This month’s tip is all about how to keep kit dry with drybags. First I’ll look at a couple of ways that many people use but which have huge drawbacks. Then I’ll move on to the more effective methods.
Relying on the Rucksack to Keep Kit Dry
Some people believe, rather naively, that their rucksack fabric is ‘waterproof’ and will keep the contents dry. In the vast majority of cases, especially on designs with multiple zips, this simply is not the case. Generally speaking, rucksacks offer only a limited amount of water resistance which is completely inadequate in driving rain.
Some fabrics are more highly resistant to water and will keep a surprising amount of rain out. But they are still nowhere near ‘waterproof’. I would never suggest relying on this alone to protect vital items, such as extra layers of warm clothing.
A smaller number of niche products, often with rubberised materials and roll-top closures, are genuinely close to being ‘waterproof’ in foul weather. However, even these high-quality products suffer from a simple design feature which means your kit can still get wet. They all have a massive hole in them. At the top.
It’s all well and good having a superbly waterproof rucksack when it is closed up, but the moment you undo the lid to access something, the concept falls down. Wind-driven rain, snow, or spindrift will find their way in there and instantly soak the contents. Snow is particularly bad, because it easily blows and drifts in, and sits there ready to melt. The warm down jacket you had ready to put on when it gets cold is now no more than a soggy cloth.
Moral 1 – Don’t rely on the rucksack alone to keep kit dry.
Using Rain Covers to Keep Kit Dry
Another common tactic is to use detachable rain covers. These may be totally separate items or ones that are integral to the rucksack that you pull out of a concealed pocket when needed.
These are okay at keeping some of the rain off the rucksack. They are more suited to regions where there is a heavy downpour for a short period of time, for example in tropical areas. But in areas such as the UK mountains where the rain is coming at you horizontally in the wind, then they are much less effective. The wind has a very good way of making sure that rain can get up and under any covers you may have in place.
High winds are very good at blowing these covers off and they quickly go through a lifecycle of raincover to kite to litter. For this reason, they are almost entirely useless in typical Scottish winter conditions.
Every time you want to access the contents of the rucksack, you have to remove the rain cover, exposing the rucksack to the rain. When the lid is open, once again in comes the rain soaking the contents. When you are finished, the whole comedy of fitting the flapping sheet back onto the rucksack must be repeated.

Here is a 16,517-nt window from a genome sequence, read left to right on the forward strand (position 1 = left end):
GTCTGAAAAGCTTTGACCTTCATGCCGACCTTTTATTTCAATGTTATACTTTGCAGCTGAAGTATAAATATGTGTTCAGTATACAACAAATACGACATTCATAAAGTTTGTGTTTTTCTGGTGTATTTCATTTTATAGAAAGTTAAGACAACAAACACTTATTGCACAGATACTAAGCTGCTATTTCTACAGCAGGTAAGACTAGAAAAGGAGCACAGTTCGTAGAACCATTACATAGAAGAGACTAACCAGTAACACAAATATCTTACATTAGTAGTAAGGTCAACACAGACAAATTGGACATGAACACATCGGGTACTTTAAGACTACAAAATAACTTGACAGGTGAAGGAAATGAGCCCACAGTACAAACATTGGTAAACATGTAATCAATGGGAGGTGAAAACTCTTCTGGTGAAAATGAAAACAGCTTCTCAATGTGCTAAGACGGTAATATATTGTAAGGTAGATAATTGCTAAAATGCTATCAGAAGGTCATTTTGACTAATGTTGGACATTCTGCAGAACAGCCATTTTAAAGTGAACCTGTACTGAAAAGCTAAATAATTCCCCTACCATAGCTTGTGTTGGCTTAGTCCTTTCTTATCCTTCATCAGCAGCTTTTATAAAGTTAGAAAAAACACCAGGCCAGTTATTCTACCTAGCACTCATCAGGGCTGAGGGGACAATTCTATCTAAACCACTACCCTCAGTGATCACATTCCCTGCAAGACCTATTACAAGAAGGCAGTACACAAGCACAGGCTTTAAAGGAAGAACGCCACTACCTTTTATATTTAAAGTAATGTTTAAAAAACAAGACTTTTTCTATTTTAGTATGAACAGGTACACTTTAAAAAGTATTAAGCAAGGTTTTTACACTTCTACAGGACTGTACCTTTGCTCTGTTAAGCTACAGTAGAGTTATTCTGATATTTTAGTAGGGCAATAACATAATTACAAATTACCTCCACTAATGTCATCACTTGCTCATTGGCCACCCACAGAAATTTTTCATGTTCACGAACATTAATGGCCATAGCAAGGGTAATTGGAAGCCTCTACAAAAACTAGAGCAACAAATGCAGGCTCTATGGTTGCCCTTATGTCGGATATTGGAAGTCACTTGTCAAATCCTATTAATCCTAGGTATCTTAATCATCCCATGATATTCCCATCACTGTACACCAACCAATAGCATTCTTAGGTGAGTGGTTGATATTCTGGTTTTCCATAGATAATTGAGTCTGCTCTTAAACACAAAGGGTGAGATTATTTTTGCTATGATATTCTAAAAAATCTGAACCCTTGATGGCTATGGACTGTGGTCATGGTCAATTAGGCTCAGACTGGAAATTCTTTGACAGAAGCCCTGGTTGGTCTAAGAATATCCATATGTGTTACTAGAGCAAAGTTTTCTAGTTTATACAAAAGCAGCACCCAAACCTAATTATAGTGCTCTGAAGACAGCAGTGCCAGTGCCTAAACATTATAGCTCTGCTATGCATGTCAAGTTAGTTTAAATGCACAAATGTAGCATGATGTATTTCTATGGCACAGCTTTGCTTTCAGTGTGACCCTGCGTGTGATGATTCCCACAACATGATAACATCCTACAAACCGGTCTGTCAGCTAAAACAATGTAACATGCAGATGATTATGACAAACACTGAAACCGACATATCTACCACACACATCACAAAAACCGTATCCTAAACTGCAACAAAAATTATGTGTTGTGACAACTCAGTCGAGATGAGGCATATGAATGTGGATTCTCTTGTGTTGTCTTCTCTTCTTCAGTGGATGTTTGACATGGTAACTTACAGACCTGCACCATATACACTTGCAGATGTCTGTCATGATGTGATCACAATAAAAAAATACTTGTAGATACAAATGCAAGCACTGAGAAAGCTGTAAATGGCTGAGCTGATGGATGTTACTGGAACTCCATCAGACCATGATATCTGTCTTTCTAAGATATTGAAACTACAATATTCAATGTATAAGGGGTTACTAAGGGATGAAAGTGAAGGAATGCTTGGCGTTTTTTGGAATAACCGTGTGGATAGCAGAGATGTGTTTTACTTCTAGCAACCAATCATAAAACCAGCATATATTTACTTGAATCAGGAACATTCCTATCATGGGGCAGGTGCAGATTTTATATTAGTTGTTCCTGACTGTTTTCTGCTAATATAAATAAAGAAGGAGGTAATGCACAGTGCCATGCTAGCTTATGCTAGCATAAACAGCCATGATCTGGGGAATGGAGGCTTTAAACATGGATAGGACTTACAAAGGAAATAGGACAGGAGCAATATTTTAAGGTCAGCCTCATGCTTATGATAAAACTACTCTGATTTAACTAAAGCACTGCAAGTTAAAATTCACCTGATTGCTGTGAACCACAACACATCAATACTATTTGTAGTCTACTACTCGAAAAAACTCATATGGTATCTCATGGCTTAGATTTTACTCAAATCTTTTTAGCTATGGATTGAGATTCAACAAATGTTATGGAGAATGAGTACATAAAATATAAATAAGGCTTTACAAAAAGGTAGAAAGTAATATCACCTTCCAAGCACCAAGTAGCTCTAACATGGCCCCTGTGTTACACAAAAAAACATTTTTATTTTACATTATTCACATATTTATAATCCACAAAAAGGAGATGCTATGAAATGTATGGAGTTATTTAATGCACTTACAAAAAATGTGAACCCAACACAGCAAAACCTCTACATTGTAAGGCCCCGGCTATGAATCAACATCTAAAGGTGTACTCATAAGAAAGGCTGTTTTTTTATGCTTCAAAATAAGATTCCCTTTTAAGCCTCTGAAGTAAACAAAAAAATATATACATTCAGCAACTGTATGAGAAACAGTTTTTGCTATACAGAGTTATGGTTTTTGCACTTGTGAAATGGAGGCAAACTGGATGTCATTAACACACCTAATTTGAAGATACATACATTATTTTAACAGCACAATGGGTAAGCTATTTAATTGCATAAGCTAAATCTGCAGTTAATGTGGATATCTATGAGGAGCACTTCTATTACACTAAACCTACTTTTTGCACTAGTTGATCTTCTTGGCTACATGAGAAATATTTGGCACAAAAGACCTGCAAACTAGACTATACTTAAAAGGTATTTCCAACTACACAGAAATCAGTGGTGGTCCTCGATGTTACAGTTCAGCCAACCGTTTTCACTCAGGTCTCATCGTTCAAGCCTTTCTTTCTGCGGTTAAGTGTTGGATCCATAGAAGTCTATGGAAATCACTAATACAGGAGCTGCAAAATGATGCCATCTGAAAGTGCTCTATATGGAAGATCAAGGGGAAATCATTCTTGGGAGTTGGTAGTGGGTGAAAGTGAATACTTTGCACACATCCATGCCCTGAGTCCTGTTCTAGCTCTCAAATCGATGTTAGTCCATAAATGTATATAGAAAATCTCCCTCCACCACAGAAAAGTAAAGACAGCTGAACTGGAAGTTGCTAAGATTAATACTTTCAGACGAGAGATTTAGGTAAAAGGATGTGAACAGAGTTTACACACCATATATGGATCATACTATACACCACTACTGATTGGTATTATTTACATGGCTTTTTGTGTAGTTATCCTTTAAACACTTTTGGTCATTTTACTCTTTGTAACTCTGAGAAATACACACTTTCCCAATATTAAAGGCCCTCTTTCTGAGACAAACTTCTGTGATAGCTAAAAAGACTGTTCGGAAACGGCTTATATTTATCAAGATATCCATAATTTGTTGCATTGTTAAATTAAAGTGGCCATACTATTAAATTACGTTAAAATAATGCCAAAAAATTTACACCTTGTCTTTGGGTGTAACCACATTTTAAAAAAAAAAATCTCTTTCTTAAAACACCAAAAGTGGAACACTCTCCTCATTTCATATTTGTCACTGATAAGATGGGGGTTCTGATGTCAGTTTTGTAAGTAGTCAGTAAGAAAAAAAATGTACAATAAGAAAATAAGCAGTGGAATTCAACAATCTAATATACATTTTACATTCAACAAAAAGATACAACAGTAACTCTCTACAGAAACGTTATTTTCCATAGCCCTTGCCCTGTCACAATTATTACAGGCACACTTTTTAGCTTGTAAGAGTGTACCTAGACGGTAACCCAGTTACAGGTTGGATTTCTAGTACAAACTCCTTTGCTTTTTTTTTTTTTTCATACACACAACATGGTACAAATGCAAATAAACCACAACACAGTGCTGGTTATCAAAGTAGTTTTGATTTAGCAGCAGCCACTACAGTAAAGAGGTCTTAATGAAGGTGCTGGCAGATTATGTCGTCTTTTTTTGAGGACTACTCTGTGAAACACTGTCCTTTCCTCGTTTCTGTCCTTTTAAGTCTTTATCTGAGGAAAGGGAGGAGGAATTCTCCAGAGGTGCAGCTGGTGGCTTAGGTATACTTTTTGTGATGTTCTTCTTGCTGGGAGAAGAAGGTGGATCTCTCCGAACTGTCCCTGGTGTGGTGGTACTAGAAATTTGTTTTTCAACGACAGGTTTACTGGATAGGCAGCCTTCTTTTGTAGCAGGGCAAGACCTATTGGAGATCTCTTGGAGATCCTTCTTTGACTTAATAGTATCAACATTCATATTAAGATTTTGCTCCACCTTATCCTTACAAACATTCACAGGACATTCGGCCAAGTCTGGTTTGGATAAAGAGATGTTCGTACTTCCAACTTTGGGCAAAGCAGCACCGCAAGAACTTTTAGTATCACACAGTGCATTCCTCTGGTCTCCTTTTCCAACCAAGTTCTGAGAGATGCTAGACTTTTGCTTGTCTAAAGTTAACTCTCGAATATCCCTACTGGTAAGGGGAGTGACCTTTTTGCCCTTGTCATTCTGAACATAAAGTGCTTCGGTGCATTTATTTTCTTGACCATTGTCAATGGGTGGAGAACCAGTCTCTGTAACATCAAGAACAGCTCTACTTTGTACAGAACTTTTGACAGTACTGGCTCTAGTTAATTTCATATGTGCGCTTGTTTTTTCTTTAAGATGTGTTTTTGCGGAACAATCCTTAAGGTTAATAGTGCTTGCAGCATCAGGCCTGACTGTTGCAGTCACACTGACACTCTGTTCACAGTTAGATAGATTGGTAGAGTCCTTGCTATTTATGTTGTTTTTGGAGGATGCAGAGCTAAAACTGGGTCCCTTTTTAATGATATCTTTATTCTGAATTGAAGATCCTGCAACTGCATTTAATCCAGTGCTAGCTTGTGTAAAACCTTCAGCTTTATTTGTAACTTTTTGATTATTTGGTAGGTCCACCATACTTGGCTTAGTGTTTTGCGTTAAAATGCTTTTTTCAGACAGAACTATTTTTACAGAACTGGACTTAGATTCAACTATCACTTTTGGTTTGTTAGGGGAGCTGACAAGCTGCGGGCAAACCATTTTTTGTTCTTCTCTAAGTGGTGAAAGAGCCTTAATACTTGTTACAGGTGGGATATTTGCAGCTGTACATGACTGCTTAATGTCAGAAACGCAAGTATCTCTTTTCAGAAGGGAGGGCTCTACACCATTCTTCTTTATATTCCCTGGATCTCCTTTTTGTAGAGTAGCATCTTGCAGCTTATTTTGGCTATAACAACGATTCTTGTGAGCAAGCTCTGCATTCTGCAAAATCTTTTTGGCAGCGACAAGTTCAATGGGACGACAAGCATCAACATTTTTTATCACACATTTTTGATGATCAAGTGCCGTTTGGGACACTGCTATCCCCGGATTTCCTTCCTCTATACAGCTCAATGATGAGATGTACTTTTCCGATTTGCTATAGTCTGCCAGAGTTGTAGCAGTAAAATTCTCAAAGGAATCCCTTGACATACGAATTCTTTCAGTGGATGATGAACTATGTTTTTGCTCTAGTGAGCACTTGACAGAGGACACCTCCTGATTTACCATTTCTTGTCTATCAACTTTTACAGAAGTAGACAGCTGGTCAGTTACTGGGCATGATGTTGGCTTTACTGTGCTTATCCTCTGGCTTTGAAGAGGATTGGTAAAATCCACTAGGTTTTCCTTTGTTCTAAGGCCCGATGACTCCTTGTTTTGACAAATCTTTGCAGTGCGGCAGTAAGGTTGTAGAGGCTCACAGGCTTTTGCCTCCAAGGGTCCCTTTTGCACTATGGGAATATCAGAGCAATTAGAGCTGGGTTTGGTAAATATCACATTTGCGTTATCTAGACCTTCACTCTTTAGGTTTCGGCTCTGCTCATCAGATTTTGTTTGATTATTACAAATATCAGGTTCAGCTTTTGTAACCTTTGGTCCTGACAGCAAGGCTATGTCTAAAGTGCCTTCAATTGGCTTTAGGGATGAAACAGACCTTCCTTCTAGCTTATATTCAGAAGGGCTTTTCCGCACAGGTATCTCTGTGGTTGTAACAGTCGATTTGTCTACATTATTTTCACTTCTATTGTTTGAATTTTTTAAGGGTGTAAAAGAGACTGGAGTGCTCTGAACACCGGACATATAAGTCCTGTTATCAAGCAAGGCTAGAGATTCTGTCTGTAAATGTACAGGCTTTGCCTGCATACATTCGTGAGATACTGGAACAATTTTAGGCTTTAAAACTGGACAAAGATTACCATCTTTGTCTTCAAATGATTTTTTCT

Moral 2 – Don’t expect a rain cover to be much use in combined wind and rain.
Using a Single Drybag as a Rucksack Liner
Another tactic is to line the inside of the rucksack with another layer of waterproof material. This can range between the black plastic bin liner much loved by DofE groups, to a properly designed large capacity drybag.
At least this approach now offers a second layer of protection to vital items of clothing and kit. Whatever water penetrates the rucksack fabric or its openings will sit between the rucksack and the inner dry bag liner. This second skin keeps the kit inside properly dry. Or does it?
Once again, this meths suffers from a serious flaw. As soon as you open the rucksack and the large inner dry bag, then rains and snow can enter and soak the entire contents. So it isn’t all that effective after all.
Moral 3 – Even rucksack liners have a hole at the top to let rain in.
Using Multiple Drybags to Keep Kit Dry
This brings us on to my own preferred method which I think is hard to beat.
Use multiple drybags, available in different sizes and colours, to separate and protect your kit in smaller individual packages. A larger dry bag can hold the spare warm duvet jacket, which is vital to carry even if you do not use it at all during the day anyway. Medium bags can hold things like the first aid kit. Smaller bags can carry spare gloves and other useful items such as a penknife or Leatherman tool.
The colour coding also makes it easy to locate each bag and hence each group of items.
With experimentation and practice, you will come up with your own system that works for you. But what is certain, is that each time you open the rucksack any incoming rain or snow cannot now come into contact with your dry kit.
In winter, a really good additional tip is to keep the ski goggles in a dry bag all of their own. This keeps them totally moisture-free until you need to wear them. (Putting on wet goggles leads to instant misting up!).
Keeping kit dry in your rucksack in bad weather is vital. But it takes preparation, the right tools and perfecting a ‘system’ that works for you.
- Don’t rely on the fabric of the rucksack itself. These are generally not very water-resistant at all.
- Even truly waterproof sacks are no longer waterproof when you open them up.
- Don’t rely on detachable rain-covers. The wind will drive the rain underneath them, that is even if they stay on your rucksack.
- A single waterproof dry bag liner works when it is closed. But as soon as it opened up the entrance hole lets in all the rain and snow.
- The best method is to use multiple drybags, using different sizes and colours for different groups of items.